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ECOWAS Parliament says regional security operations must be strengthened to prevent coups

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ECOWAS parliament

The Economic Community of West African States (ECOWAS) Parliament have said that the ECOWAS Commission must strengthen collective regional security operations with the African Union to stop the threat of coup d’etats in the sub-region.

This is one of the recommendations contained in the draft report presented at the end of delocalised meeting of the ECOWAS Parliament Joint Committees on Political Affairs, Peace, Security, and the African Peer Review Mechanism, Judicial Affairs and Human rights, Social Affairs, Gender and Women Empowerment on Friday.

The delocalised meeting, which held in Monrovia, Liberia, from July 25 to July 28, aimed at proffering the best mechanisms for ensuring greater political inclusion in governance in member states, peace, security to prevent and resolve the multifaceted crisis faced by states.

The draft report which would be adopted by plenary at the next session of the Parliament contained recommendations to the Member States, the ECOWAS Commission and Parliament on ensuring the peace, security, stabilisation and good governance in Member States.

With the threats of insecurity in the region, the ECOWAS Parliament Committees stated: “We appeal to the ECOWAS Commission to work hard to strengthen collective regional security operation in collaboration with the African Union and key partners.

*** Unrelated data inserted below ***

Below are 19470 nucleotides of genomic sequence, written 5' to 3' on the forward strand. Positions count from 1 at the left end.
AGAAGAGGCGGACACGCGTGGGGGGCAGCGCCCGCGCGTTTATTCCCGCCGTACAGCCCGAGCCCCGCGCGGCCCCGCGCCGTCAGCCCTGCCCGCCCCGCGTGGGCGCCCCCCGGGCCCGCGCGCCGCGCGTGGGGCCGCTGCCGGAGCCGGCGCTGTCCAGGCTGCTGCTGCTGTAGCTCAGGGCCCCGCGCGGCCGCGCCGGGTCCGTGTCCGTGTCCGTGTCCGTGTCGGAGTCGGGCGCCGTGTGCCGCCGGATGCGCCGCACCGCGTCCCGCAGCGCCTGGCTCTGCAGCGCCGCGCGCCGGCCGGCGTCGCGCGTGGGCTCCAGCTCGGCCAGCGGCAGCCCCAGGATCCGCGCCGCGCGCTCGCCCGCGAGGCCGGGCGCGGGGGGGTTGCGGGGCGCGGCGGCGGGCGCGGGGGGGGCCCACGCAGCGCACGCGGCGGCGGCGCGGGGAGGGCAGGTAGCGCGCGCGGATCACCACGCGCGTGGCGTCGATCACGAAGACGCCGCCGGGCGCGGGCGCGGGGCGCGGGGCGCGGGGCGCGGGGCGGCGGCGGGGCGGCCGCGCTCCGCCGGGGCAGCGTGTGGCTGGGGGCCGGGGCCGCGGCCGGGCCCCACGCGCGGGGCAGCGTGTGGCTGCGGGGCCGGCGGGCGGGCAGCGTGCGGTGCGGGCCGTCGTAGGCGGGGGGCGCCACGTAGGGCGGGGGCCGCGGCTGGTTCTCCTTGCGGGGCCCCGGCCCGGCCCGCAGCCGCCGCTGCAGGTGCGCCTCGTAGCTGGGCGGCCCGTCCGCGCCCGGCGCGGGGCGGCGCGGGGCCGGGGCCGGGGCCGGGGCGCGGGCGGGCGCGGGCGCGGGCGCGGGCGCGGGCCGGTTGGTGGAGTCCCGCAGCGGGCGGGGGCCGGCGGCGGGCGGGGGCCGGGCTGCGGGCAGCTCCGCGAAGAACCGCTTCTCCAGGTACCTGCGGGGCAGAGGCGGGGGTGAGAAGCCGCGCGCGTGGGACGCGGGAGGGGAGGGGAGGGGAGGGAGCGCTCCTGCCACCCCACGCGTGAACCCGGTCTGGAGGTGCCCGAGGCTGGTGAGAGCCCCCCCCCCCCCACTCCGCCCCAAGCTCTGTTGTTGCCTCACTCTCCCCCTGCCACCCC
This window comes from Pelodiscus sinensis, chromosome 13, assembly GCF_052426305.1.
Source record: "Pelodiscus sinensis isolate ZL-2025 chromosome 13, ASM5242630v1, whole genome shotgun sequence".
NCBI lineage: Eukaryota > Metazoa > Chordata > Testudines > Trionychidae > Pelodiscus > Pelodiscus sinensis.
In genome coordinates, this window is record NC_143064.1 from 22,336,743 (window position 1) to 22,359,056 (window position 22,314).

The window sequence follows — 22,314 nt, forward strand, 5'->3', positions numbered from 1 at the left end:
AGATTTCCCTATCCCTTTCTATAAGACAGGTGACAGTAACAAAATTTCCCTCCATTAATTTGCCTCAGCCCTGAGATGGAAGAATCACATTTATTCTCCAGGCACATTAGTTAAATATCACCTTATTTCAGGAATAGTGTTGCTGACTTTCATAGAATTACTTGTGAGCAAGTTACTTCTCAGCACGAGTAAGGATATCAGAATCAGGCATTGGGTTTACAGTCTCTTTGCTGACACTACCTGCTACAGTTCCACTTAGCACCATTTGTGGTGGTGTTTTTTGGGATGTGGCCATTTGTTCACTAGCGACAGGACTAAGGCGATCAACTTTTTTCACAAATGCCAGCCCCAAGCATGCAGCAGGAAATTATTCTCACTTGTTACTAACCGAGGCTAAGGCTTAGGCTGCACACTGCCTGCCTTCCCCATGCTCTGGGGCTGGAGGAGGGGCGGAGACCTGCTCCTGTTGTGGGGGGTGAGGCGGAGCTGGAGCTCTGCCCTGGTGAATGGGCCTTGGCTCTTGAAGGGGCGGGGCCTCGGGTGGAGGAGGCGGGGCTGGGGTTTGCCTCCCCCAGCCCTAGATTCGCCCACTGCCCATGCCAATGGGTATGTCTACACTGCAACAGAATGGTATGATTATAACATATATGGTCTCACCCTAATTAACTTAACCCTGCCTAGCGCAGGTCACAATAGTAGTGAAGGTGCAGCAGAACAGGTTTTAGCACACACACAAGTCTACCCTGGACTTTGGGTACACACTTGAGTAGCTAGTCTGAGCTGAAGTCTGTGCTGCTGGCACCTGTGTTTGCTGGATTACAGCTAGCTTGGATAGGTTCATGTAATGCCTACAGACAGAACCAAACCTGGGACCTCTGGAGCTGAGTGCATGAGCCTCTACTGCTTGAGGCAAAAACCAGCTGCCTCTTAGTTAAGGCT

“To encourage regional efforts in addressing the concerns and common security challenges that makes the state fragile and susceptible to coups.

“Encourages the ECWOAS Commission to continue to intensify dialogue with the transitional authorities in Mali, Guinea and Burkina Faso.

It stated that: “In order to ensure the follow up and implementation of the transition time-table with a view to accelerate the return to constitutional order in these states.

“Urges the ECOWAS Parliament to develop mechanisms to enable it to be proactive, operational in conflict prevention and management.

“Urges the member states to centralise military commands to avoid formation of elite military units or parallel military forces whose command and control is outside a unified command structure.”

Speaking to journalists at the end of the meeting, Sen. Edwin Snowe, Leader of the Liberian Delegation to the ECOWAS Parliament, lamented the backslide in democratic rule in the sub-region, describing it as a shame on the region’s democracy which must be stopped.

Snowe, who was also Chair of the Joint Committees’ delocalised meeting, expressed optimism in the leadership of President Bola Tinubu of Nigeria, who is Chair of the Authority of ECOWAS Heads of States, to intervene in the recent coup in the Republic of Niger.

“It is actually war in Guinea Bissau two weeks ago when President Tinubu said zero tolerance to coup d’etats and less than two weeks later there is coup d’etat.

“This morning, the President have asked me to join him on Sunday to Abuja for the Extraordinary Summit of the ECOWAS Heads of State. We hope that the Heads of States will come up with some decisive positions of this matter.

“It is actually a shame on our region and we hope that we will find a way to stop this. Because it 8d backsliding from democracy. Gone are the days when we had the Samuel Doe, Jerry Rawlings, Yahaya Jameh, Abacha’s. Gone are those days.

“We have made significant progress in our drive to democracy so to see us going back to where we come from is a shame and I hope that something will be done in a faster manner for us to correct the situation.

“It is a big test for Nigeria and the leadership of the Chairmanship of President Tinubu and we are hoping that there will be some drastic measures to correct this situation in our region.

“This time around, ECOWAS will not be a sleeping bulldog. I believe in the leadership of President Tinubu and I am sure he will make a difference,” Snowe said.